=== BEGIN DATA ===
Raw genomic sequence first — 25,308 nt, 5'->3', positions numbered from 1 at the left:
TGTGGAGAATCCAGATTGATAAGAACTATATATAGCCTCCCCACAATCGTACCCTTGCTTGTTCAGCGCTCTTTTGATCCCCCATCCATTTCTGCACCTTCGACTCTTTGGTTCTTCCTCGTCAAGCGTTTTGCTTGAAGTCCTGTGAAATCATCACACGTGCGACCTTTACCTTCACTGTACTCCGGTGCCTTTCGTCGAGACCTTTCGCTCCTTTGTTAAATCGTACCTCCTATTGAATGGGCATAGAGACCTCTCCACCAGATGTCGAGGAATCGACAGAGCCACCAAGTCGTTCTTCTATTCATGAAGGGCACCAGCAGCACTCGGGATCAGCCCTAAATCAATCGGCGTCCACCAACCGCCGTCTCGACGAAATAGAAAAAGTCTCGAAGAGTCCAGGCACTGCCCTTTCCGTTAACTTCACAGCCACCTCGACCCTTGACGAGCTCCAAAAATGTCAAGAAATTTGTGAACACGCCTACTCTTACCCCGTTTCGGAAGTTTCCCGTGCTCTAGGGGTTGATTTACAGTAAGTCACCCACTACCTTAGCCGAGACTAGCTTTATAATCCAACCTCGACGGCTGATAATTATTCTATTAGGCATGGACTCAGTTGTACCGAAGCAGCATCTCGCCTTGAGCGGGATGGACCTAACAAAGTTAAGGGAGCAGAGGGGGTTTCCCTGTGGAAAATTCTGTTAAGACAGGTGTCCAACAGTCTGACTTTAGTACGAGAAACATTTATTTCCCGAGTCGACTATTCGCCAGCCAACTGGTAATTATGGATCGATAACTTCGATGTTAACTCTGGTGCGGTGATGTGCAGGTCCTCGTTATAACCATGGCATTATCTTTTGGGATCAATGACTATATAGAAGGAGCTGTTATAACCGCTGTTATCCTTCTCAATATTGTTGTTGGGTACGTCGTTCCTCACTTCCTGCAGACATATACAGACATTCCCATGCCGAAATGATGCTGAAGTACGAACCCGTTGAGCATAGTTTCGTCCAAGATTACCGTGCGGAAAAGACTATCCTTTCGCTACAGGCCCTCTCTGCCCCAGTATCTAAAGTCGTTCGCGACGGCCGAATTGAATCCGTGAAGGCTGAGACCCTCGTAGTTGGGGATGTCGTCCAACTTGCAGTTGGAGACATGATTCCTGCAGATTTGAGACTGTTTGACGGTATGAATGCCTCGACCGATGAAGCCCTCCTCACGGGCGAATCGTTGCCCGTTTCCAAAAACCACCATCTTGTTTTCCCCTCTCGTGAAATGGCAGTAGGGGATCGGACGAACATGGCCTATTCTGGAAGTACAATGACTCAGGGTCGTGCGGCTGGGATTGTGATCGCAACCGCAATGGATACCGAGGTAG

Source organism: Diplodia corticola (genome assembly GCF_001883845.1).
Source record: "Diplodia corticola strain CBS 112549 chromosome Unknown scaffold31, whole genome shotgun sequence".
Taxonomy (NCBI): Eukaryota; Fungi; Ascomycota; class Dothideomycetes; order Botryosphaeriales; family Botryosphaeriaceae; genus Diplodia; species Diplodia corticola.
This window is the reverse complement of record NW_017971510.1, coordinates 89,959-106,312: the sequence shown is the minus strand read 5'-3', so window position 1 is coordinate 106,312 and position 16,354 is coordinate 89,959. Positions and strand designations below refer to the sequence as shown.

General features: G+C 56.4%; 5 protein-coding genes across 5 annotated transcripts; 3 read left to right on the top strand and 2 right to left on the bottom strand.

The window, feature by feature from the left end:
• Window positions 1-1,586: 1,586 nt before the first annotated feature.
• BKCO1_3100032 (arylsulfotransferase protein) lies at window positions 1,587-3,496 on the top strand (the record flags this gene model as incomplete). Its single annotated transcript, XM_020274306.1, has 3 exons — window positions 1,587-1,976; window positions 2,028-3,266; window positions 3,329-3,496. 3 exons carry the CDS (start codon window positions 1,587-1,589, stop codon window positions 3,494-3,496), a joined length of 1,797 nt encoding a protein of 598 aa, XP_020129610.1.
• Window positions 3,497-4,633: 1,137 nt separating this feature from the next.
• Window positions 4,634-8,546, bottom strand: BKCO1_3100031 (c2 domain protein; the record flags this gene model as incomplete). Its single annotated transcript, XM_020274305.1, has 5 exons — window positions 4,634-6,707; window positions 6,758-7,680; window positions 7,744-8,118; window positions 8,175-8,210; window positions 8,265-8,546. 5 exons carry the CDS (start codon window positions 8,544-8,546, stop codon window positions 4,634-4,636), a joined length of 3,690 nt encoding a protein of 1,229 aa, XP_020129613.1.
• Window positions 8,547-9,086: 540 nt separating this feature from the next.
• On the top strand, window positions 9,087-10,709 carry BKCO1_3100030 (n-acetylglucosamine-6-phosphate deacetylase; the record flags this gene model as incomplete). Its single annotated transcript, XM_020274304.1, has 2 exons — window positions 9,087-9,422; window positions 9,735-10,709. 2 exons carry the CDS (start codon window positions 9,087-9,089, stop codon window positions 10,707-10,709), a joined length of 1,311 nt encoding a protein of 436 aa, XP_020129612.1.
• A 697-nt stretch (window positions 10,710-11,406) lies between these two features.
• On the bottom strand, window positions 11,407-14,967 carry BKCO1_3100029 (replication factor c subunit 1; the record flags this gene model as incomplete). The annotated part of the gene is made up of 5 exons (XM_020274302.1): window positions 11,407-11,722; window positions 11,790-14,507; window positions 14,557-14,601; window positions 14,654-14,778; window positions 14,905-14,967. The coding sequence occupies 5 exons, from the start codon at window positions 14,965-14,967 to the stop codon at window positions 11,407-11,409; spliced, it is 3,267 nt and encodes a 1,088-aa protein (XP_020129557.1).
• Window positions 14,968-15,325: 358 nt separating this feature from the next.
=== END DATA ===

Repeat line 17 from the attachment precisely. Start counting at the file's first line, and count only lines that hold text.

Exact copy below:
• Window positions 14,968-15,325: 358 nt separating this feature from the next.